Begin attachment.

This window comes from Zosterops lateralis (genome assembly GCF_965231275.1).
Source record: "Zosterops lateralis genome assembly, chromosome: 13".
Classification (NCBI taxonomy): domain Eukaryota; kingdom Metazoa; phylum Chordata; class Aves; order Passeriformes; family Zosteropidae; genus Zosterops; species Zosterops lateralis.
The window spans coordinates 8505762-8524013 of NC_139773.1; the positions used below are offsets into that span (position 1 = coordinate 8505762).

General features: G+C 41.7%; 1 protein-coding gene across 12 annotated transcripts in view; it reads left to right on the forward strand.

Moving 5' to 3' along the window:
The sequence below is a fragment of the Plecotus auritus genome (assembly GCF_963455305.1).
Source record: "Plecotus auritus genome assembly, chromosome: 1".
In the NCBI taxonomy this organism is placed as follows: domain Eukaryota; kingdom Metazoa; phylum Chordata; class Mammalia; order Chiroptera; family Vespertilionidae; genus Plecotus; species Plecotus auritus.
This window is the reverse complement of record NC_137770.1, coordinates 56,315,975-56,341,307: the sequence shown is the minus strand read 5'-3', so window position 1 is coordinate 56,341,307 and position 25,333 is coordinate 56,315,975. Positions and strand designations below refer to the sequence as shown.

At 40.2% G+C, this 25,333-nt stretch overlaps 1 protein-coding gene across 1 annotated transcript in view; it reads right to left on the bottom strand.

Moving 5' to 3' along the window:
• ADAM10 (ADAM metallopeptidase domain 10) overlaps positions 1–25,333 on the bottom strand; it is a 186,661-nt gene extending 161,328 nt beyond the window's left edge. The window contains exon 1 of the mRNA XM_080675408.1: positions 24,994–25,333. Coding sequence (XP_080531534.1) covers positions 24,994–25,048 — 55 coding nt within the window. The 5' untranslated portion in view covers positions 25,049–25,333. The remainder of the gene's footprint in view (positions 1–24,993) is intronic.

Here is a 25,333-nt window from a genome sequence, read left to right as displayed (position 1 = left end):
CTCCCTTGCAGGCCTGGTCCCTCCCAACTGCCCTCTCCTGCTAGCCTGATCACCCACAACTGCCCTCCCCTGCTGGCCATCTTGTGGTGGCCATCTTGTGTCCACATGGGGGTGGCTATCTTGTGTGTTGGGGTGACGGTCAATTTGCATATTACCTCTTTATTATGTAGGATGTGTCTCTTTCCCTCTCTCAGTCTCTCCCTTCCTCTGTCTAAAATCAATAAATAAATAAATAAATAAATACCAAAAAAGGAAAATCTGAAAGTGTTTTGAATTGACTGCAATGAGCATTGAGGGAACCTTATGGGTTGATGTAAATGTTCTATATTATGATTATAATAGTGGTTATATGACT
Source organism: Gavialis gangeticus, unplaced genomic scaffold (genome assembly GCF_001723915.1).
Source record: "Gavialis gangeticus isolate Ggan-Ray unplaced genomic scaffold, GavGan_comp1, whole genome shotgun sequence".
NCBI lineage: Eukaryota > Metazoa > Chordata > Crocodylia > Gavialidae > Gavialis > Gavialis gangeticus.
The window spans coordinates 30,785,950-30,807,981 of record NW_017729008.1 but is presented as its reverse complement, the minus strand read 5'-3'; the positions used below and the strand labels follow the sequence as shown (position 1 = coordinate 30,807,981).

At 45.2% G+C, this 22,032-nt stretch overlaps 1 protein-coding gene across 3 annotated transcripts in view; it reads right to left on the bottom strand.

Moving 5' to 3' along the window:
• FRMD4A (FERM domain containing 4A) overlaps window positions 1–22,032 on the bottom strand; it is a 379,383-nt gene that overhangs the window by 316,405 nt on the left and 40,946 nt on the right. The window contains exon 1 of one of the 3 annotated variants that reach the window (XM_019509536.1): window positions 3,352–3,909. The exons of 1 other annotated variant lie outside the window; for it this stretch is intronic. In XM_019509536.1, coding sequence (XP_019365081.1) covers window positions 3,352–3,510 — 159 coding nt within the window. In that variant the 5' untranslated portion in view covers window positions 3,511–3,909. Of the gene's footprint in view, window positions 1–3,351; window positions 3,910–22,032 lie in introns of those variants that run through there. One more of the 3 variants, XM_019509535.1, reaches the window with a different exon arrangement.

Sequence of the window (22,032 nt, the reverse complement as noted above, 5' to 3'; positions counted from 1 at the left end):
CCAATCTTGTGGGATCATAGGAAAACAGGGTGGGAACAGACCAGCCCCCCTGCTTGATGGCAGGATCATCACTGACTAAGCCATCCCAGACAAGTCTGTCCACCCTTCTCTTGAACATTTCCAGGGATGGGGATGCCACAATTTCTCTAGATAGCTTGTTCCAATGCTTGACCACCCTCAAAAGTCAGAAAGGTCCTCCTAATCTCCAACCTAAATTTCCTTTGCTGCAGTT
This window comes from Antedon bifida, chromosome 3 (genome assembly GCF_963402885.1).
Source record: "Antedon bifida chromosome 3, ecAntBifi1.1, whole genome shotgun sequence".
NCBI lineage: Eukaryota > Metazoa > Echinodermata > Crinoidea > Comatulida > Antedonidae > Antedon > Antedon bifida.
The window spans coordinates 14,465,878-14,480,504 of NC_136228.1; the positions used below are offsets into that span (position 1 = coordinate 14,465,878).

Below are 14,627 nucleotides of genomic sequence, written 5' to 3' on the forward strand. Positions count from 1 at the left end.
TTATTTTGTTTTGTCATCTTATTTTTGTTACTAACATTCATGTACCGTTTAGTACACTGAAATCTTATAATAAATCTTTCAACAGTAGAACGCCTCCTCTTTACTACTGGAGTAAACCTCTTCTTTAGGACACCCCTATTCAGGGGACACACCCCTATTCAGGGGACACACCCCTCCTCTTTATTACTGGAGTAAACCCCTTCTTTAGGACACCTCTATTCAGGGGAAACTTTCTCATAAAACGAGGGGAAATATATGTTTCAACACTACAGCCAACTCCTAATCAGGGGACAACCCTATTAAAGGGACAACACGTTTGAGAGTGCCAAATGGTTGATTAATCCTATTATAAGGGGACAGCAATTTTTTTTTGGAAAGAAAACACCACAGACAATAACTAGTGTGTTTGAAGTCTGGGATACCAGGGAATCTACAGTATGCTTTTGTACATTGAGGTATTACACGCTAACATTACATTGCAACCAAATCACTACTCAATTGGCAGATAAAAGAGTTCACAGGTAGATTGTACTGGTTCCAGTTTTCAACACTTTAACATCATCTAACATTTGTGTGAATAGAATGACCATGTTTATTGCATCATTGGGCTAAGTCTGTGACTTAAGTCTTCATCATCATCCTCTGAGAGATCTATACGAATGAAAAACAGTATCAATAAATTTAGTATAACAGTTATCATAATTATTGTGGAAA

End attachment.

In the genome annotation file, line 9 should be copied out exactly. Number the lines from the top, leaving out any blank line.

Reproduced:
In the NCBI taxonomy this organism is placed as follows: domain Eukaryota; kingdom Metazoa; phylum Chordata; class Mammalia; order Chiroptera; family Vespertilionidae; genus Plecotus; species Plecotus auritus.